A recollection from childhood of the power of synchronicity of words, and happenings.
The Shoe Repairer
For the inner child in all of us and what we have become
V 2.0 24/01/2017
Mr Soley the Shoe Repairer
My family lived in an old dilapidated flat above the high street shoe shop of Mr Soley in the wealthy suburb of Wimbledon. I was around five.
Access was up a lightless flight of steep stairs of bare wooden dark brown worn timbers. It was beside old Mr Soley's shoe repair shop. He was the landlord. Along the way, there was the front door to another flat with an Irish family - the O'Reillys. We shared the bathroom and toilet with them. It was filthy.
Religious Irish Catholic doctrine had delivered them 12 children in 12 years with no regard to family planning, from a wife in virtual servitude and a husband that struggled to pay the bills or hold a job. Alcohol was Mr O'Reilleys medicine. Frequent betting on the horses was his hope.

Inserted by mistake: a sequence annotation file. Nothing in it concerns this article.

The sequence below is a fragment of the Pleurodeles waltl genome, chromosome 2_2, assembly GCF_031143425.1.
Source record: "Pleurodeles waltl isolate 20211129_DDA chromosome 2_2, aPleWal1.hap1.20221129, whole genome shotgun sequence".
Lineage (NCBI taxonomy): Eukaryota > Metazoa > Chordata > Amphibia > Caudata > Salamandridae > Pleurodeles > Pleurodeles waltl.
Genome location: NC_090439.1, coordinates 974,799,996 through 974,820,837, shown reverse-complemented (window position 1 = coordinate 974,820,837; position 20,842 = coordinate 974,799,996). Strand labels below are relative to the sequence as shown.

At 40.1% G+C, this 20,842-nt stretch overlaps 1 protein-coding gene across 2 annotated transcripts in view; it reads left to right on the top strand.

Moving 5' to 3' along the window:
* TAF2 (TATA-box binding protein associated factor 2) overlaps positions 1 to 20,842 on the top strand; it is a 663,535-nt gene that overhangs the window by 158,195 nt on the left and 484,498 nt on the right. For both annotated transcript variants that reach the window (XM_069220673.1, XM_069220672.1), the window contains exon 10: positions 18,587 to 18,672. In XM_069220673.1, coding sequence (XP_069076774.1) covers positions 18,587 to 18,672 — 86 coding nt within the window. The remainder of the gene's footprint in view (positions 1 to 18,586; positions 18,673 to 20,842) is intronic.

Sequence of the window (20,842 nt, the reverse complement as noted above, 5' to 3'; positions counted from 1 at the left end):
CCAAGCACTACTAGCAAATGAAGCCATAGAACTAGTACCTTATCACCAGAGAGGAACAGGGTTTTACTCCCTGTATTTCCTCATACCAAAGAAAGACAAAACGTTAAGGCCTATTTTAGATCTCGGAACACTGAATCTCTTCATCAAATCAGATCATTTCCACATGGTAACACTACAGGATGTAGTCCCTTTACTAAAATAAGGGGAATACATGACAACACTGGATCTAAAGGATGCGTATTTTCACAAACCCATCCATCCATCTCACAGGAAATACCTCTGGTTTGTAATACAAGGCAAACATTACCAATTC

The shop smelt of leather, polish and glue that seemed to sting my throat. It was colourless except for shades of black and brown and I heard frequently omitted sounds of revolving machines that were used to shape the newly attached heels and soles in place of the wealthy.
One day, i fell down the flight of stairs, landing beside the side door of the shop. My father rushed down to check if i was injured, and Mr Soley came out from his workplace in support.
Mr Soley. What a name I thought. He fixes shoes with soles as i lay on the ground and looked up to him.
He walked with a limp, slowly, had a club foot and black shoes, wore a dark suit with pin stripes that never showed the dirt and spoke politely and quietly.
On Sunday's he would ride the red bus across to the next suburb to preach at the St Lawrence Sunday School for kids. I knew, because i was sent there when i was older, and i saw him there.
A polite man called Mr Soley, born with one leg shorter than the other, who fixes soles onto worn out shoes, and preaches to young souls at Church on a Sunday.
In this place my family were happy. I was happy.
It's funny how things and people become names that they are given, i thought as i got older.